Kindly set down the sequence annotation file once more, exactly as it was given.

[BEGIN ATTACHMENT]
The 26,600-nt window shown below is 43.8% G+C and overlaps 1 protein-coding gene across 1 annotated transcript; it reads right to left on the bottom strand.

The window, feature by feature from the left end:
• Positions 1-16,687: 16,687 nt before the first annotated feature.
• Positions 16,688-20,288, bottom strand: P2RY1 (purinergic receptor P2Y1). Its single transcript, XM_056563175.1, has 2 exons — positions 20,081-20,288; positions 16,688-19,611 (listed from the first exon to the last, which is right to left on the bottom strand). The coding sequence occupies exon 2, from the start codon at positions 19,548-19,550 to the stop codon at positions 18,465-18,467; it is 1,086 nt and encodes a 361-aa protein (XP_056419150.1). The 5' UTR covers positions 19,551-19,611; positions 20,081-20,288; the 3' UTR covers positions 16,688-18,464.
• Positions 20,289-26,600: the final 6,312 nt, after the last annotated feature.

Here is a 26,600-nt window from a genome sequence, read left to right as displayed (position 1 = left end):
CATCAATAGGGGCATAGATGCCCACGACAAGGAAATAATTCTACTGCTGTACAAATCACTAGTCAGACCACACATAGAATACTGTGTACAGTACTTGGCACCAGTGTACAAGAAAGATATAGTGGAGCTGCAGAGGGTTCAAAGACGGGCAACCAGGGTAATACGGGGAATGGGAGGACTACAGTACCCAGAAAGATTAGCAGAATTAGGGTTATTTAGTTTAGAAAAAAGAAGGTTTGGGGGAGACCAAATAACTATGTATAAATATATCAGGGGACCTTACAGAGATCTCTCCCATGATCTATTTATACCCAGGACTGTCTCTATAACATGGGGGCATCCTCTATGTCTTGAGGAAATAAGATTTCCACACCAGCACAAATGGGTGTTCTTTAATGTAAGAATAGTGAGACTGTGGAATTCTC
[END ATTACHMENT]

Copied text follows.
The 26,600-nt window shown below is 43.8% G+C and overlaps 1 protein-coding gene across 1 annotated transcript; it reads right to left on the bottom strand.

The window, feature by feature from the left end:
• Positions 1-16,687: 16,687 nt before the first annotated feature.
• Positions 16,688-20,288, bottom strand: P2RY1 (purinergic receptor P2Y1). Its single transcript, XM_056563175.1, has 2 exons — positions 20,081-20,288; positions 16,688-19,611 (listed from the first exon to the last, which is right to left on the bottom strand). The coding sequence occupies exon 2, from the start codon at positions 19,548-19,550 to the stop codon at positions 18,465-18,467; it is 1,086 nt and encodes a 361-aa protein (XP_056419150.1). The 5' UTR covers positions 19,551-19,611; positions 20,081-20,288; the 3' UTR covers positions 16,688-18,464.
• Positions 20,289-26,600: the final 6,312 nt, after the last annotated feature.

Here is a 26,600-nt window from a genome sequence, read left to right as displayed (position 1 = left end):
CATCAATAGGGGCATAGATGCCCACGACAAGGAAATAATTCTACTGCTGTACAAATCACTAGTCAGACCACACATAGAATACTGTGTACAGTACTTGGCACCAGTGTACAAGAAAGATATAGTGGAGCTGCAGAGGGTTCAAAGACGGGCAACCAGGGTAATACGGGGAATGGGAGGACTACAGTACCCAGAAAGATTAGCAGAATTAGGGTTATTTAGTTTAGAAAAAAGAAGGTTTGGGGGAGACCAAATAACTATGTATAAATATATCAGGGGACCTTACAGAGATCTCTCCCATGATCTATTTATACCCAGGACTGTCTCTATAACATGGGGGCATCCTCTATGTCTTGAGGAAATAAGATTTCCACACCAGCACAAATGGGTGTTCTTTAATGTAAGAATAGTGAGACTGTGGAATTCTC